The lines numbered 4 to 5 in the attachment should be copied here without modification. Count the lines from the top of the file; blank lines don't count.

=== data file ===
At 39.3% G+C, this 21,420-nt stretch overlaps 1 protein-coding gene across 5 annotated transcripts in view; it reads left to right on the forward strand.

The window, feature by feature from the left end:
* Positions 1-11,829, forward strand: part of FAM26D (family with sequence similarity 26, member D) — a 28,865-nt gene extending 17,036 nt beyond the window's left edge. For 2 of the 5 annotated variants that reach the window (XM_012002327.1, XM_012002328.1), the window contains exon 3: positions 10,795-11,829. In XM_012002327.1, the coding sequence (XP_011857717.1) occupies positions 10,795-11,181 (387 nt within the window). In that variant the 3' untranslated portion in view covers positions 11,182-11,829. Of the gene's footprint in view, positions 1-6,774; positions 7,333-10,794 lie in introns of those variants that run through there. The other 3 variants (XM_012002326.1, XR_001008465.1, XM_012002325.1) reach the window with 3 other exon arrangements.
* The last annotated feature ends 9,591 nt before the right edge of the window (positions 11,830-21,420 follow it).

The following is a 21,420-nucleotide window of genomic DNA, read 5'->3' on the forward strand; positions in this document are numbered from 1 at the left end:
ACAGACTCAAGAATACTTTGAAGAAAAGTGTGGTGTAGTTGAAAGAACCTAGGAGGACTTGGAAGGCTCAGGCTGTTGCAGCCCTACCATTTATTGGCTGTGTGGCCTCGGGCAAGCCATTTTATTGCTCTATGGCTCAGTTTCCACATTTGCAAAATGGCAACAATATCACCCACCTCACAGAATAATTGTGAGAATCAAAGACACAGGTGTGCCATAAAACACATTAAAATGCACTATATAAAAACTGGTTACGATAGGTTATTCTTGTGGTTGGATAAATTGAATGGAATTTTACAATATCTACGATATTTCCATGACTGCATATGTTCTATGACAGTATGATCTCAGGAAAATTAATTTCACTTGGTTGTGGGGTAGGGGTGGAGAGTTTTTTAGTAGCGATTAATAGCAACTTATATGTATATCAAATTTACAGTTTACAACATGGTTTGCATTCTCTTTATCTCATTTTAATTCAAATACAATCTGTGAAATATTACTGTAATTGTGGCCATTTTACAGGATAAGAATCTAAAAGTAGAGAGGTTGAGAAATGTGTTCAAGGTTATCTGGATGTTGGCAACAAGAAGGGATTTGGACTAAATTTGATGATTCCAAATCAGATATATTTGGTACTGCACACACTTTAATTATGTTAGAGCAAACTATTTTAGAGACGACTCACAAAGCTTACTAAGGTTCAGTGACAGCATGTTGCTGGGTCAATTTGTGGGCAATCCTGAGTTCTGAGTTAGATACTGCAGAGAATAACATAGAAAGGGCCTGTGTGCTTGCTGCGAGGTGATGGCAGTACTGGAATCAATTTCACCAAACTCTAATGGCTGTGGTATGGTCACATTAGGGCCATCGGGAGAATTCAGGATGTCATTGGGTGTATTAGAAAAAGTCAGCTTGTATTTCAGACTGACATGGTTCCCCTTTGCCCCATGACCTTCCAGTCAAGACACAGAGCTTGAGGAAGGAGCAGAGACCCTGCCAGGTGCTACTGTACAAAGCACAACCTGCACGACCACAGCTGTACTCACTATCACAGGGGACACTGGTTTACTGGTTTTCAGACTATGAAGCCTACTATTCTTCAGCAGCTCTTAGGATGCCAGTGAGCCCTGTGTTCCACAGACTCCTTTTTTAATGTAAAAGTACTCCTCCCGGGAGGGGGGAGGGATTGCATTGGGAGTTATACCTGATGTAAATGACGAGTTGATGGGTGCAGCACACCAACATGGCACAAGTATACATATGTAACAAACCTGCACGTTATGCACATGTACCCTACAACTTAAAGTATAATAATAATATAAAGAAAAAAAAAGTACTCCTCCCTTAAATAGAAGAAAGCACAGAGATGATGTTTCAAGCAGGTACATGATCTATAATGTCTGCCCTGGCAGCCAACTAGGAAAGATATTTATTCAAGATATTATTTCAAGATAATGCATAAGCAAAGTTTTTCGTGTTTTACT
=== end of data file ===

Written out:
* The last annotated feature ends 9,591 nt before the right edge of the window (positions 11,830-21,420 follow it).

The following is a 21,420-nucleotide window of genomic DNA, read 5'->3' on the forward strand; positions in this document are numbered from 1 at the left end: